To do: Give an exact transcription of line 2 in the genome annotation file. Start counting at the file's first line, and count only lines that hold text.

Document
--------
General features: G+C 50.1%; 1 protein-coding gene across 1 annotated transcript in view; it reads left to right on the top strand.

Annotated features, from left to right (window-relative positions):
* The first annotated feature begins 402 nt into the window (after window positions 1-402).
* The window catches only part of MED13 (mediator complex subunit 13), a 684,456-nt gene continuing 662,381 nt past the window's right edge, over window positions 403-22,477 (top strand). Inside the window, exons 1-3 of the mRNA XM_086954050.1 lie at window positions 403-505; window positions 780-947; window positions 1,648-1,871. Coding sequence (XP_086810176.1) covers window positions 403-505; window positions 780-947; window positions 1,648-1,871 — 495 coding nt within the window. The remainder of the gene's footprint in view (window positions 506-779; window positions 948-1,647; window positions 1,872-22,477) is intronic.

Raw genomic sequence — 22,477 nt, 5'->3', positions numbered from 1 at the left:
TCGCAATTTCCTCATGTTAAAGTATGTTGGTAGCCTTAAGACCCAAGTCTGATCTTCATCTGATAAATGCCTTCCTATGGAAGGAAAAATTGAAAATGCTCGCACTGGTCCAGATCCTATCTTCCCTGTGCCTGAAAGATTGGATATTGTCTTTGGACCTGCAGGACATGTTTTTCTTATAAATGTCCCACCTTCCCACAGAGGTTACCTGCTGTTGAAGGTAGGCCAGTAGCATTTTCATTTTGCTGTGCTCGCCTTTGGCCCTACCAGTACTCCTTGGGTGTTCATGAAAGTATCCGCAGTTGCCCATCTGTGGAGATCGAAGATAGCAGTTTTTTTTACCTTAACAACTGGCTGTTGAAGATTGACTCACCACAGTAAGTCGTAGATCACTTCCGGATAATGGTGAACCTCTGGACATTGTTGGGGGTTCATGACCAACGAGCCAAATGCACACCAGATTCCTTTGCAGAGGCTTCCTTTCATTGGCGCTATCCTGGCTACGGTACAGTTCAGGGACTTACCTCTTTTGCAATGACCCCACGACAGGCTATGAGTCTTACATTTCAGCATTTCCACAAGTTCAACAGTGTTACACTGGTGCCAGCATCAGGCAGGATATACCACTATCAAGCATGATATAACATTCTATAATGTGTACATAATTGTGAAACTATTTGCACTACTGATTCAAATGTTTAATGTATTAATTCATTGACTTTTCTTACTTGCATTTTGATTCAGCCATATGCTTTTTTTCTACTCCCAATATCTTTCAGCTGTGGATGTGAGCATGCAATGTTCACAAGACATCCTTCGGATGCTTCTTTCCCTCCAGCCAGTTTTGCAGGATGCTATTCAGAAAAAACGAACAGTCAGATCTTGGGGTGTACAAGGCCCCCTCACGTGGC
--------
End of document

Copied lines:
Annotated features, from left to right (window-relative positions):